Shakespeare said, “There is nothing either good or bad but thinking makes it so.”
We may understand this as an intellectual concept, but it’s not how we usually live our lives. We have some very strong preferences (in itself not a problem), but when we react when something doesn’t go as we want – with frustration, irritation, anxiety or any of the many variants of anger or fear – we create suffering for ourselves, and often for others. Babaji has told us that if we develop positive qualities life will flow more smoothly.
Reducing negative qualities and developing positive qualities are not two different things.
The flow of energy in the body is blocked when the mind indulges in anger, hatred and selfishness. Keep your mind pure and you will see how easily the energy moves.
Living in the world of dualism – good/bad, right/wrong – we create problems for ourselves. Life isn’t going to hand us exactly what we want all the time.
Life is full of tides, like an ocean…everyone’s boat goes up and down.
No one can be happy all the time. Sometimes we get sad and depressed, and at that time our sadness projects onto the people around us, which creates problems or dissatisfaction. I have not seen any householders who can say that they have no problems. I can’t say that householders can eliminate all problems, but they can reduce the emotional strain by understanding the real situation.
The instruction is to understand the real situation. How to do that? Watch the habits of your mind. Is what you think true or is it a projection? When someone says or does something that brings up a reaction in you, pay attention. The reaction is a habit; not everyone responds to that stimulus the same way. Why is it that you react the way you do? Pay attention to the feelings that arise because they’re pointing you to the source of your suffering. The feelings themselves are just a momentary thing – feelings change all the time, like the weather – but what is underneath? How would you like the situation to unfold? Perhaps you long to be listened to, to be heard. Perhaps what you’d like is to connect with honesty and respect with the other person. Perhaps you’d like to be able to be fully present with the other person without judgment or fear. The bottom line may be a deep longing for peace.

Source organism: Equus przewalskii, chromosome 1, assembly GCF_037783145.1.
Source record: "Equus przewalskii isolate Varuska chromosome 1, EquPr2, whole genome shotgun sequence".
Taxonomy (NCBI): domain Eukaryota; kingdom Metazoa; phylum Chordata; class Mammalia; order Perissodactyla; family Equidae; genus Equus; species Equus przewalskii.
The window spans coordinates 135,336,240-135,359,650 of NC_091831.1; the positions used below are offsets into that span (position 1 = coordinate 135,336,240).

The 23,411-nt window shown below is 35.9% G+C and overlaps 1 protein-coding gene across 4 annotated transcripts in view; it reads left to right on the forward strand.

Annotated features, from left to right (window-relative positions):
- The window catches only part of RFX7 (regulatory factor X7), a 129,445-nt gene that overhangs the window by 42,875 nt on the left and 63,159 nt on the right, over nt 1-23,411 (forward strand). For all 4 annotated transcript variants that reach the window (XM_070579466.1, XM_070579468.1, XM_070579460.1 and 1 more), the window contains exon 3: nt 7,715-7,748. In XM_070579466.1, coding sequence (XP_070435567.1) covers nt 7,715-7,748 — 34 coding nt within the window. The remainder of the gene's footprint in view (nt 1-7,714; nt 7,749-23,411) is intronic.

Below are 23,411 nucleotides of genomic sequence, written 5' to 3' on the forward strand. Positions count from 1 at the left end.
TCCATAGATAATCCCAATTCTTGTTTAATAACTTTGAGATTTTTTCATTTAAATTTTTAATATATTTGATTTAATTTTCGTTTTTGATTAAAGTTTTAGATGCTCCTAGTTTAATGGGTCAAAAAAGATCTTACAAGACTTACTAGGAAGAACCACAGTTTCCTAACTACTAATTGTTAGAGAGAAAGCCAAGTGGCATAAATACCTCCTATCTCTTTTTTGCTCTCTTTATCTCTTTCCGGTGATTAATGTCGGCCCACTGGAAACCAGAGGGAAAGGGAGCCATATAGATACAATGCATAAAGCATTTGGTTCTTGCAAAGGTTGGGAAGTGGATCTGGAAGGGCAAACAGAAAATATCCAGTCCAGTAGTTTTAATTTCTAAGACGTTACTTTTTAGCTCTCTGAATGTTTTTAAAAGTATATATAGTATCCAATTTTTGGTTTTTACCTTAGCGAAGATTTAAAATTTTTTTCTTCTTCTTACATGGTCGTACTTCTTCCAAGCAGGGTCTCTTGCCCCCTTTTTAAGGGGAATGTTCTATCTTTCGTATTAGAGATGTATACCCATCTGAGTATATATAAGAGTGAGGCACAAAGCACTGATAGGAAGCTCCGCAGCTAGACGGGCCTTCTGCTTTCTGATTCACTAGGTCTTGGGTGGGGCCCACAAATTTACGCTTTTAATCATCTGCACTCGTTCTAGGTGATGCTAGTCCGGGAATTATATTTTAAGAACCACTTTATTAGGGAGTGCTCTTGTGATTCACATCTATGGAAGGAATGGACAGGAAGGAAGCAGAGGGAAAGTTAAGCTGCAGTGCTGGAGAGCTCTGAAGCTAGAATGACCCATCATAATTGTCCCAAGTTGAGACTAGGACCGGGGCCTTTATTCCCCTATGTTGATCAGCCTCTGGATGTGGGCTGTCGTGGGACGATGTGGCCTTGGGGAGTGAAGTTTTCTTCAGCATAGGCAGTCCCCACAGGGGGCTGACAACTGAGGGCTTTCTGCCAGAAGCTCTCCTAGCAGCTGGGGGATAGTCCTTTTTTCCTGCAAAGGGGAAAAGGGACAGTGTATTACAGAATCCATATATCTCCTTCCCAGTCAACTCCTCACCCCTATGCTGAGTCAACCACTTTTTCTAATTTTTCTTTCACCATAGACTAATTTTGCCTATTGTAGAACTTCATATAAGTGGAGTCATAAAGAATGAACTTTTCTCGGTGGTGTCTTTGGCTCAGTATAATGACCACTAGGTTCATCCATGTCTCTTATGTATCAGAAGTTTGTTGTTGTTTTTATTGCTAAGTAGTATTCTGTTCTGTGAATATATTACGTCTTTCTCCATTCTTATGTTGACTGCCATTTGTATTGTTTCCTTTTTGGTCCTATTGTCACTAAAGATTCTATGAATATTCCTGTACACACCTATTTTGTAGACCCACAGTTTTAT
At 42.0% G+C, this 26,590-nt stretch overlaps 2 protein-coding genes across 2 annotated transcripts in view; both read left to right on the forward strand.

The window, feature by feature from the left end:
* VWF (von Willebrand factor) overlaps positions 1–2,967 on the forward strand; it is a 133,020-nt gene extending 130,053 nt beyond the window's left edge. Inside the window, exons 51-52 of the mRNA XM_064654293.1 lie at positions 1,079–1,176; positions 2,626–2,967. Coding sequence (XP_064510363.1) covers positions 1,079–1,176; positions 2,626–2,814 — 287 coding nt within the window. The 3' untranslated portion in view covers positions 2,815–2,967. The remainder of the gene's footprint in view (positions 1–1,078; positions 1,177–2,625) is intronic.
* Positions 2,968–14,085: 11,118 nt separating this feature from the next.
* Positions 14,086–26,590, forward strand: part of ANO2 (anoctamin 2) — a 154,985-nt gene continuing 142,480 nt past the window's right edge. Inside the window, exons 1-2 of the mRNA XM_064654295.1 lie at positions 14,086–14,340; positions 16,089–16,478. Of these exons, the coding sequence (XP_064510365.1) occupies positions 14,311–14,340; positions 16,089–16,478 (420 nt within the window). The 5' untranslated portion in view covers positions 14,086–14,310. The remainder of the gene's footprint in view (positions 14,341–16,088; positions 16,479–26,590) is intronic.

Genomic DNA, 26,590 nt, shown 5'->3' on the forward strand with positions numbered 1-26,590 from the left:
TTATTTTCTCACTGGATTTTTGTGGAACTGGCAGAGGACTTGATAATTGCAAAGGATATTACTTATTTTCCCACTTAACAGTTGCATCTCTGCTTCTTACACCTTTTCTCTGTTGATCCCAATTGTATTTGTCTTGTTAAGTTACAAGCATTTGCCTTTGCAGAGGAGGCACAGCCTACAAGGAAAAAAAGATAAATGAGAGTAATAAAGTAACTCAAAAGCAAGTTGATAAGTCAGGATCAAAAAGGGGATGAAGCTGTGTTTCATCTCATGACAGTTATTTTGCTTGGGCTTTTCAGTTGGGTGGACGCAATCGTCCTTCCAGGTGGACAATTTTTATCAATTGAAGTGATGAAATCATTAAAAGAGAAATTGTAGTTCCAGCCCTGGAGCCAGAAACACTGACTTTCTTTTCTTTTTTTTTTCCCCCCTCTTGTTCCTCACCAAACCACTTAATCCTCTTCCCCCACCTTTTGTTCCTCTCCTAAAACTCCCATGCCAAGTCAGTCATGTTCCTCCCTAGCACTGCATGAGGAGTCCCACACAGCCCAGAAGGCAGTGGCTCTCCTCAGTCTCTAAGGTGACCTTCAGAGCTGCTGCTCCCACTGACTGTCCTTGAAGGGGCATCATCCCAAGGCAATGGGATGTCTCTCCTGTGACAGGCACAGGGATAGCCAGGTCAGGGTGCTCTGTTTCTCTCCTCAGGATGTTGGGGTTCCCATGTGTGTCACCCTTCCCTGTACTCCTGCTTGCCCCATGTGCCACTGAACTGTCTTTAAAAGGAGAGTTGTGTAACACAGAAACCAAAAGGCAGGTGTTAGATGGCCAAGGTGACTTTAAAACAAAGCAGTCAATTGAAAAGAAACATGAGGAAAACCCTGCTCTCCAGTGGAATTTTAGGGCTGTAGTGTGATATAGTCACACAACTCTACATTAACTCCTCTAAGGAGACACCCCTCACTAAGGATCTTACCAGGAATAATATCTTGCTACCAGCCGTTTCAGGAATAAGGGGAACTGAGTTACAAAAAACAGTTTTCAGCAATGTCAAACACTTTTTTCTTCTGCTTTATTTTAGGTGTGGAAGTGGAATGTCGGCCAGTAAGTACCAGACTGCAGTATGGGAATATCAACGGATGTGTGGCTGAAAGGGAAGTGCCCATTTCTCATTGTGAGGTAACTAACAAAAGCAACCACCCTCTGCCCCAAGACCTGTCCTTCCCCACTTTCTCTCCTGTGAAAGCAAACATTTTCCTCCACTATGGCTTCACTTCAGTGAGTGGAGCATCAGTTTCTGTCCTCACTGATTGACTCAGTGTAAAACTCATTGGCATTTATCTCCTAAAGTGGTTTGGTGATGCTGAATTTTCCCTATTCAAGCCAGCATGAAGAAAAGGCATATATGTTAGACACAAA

If we are not aware of ourselves, we cannot progress.
Progress depends upon your honesty.
Much as we’d like it to be otherwise, we have no control over how other people act. If we have control over anything, it’s our own responses. That’s the work.
It takes courage to begin inquiring into the workings of our minds and investigating our habitual responses; it seems easier to look outward and blame others (or ourselves), but that doesn’t support our self-development; nor does it work. We have to accept responsibility for our part in any situation.
The mind always goes through different stages, sometimes negative and sometimes positive. When the mind dwells in the negative, we have to discover the cause. There is always some self-interest that creates negativity. Discontentment begins when we don’t get what we want.
If a person wants to hike a mountain and starts thinking about how weak they are, how bad their diet is or how impure their mind is, then that person can’t go very far. You have to be positive, enthusiastic, courageous and firm in your aim.
Someone asked Babaji how to be simple, how to look inside, to crack through fear. Babaji replied:
These things can’t be taught. They are developed by reducing ego, attachment and anger. One can’t develop positive qualities without making a discipline in life. First one should develop an aim, which is the attainment of peace. One should move regularly toward that aim.
Contentment, compassion and tolerance are the three pillars that support the palace of peace.
Instead of focusing on all the things that aren’t going well, you can shift the angle of your mind. It’s hard work but not impossible; minds are trainable. That’s why we practice.
Cultivate a sympathetic heart,
humility in dealings,
and selflessness in action.
If these are practiced
with earnestness and sincerity,
then you will win the race of life.
Contributed by Sharada. May 2013
All quotes in italics are from various writings by Baba Hari Dass
Sharada Filkow, a student of classical ashtanga yoga since the early 70s, is one of the founding members of the Salt Spring Centre of Yoga, where she has lived for many years, serving as a karma yogi, teacher and mentor.